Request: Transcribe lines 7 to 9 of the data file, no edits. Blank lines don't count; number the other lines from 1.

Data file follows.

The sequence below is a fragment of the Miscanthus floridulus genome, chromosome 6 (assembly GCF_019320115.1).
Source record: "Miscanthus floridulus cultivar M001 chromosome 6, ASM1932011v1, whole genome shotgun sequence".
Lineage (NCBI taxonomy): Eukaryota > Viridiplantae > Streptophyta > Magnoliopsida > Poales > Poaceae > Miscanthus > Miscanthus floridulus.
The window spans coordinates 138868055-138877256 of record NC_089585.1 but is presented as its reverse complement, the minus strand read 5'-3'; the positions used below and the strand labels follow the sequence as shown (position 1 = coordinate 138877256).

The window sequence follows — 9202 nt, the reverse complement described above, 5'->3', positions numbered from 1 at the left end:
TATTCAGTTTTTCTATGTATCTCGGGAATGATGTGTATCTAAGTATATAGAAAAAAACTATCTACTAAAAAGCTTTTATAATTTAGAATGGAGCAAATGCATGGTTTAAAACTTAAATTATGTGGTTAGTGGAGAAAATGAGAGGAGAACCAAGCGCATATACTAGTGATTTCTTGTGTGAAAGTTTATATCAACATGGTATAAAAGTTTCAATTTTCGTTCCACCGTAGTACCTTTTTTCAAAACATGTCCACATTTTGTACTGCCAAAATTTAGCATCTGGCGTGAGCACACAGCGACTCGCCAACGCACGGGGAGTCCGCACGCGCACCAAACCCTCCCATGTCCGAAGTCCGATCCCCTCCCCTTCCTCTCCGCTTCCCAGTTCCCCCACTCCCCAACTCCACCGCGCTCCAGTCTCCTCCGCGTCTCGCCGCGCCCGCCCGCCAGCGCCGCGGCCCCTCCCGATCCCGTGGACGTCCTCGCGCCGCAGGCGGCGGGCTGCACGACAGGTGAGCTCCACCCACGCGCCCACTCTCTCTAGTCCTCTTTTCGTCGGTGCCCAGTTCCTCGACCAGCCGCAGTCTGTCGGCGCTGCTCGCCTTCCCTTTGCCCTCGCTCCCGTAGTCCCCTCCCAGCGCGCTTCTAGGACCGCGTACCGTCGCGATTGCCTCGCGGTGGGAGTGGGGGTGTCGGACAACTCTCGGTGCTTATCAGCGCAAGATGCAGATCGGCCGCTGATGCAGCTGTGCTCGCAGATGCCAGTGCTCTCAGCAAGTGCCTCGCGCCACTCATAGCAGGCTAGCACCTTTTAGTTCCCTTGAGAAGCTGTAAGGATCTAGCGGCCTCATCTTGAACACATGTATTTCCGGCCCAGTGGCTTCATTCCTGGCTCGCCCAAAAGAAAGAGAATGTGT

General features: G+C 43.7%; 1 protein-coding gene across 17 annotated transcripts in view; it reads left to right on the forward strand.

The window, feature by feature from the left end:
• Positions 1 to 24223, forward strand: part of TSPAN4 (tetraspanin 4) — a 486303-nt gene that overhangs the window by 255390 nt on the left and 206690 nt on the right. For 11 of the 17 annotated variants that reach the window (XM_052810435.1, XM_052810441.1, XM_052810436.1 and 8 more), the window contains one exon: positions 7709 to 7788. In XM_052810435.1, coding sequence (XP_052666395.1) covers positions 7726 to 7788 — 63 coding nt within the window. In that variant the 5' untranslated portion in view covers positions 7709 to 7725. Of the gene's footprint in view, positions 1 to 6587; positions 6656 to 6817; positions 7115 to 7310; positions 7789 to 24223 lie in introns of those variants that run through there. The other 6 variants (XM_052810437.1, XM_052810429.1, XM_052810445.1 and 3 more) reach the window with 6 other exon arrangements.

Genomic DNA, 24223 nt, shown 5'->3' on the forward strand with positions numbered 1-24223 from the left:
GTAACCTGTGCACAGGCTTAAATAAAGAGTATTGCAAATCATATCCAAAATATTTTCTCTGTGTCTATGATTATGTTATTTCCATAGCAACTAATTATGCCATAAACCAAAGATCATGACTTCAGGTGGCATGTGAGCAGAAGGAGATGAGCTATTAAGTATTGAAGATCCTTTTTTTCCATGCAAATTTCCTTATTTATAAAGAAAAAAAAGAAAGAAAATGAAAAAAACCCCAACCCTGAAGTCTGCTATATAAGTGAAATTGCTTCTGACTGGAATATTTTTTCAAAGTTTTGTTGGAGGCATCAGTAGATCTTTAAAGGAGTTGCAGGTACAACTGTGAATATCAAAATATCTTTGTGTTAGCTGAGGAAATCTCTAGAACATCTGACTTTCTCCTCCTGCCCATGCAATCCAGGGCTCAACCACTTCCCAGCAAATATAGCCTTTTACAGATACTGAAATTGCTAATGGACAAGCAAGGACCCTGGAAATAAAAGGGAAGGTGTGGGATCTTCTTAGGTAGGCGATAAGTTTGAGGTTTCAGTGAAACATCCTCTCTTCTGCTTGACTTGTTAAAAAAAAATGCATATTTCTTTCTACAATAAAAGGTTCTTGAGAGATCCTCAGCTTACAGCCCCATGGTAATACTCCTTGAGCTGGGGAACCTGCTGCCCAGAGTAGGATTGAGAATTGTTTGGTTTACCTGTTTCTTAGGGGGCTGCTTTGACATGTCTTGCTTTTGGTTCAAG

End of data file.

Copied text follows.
General features: G+C 43.7%; 1 protein-coding gene across 17 annotated transcripts in view; it reads left to right on the forward strand.

The window, feature by feature from the left end:
• Positions 1 to 24223, forward strand: part of TSPAN4 (tetraspanin 4) — a 486303-nt gene that overhangs the window by 255390 nt on the left and 206690 nt on the right. For 11 of the 17 annotated variants that reach the window (XM_052810435.1, XM_052810441.1, XM_052810436.1 and 8 more), the window contains one exon: positions 7709 to 7788. In XM_052810435.1, coding sequence (XP_052666395.1) covers positions 7726 to 7788 — 63 coding nt within the window. In that variant the 5' untranslated portion in view covers positions 7709 to 7725. Of the gene's footprint in view, positions 1 to 6587; positions 6656 to 6817; positions 7115 to 7310; positions 7789 to 24223 lie in introns of those variants that run through there. The other 6 variants (XM_052810437.1, XM_052810429.1, XM_052810445.1 and 3 more) reach the window with 6 other exon arrangements.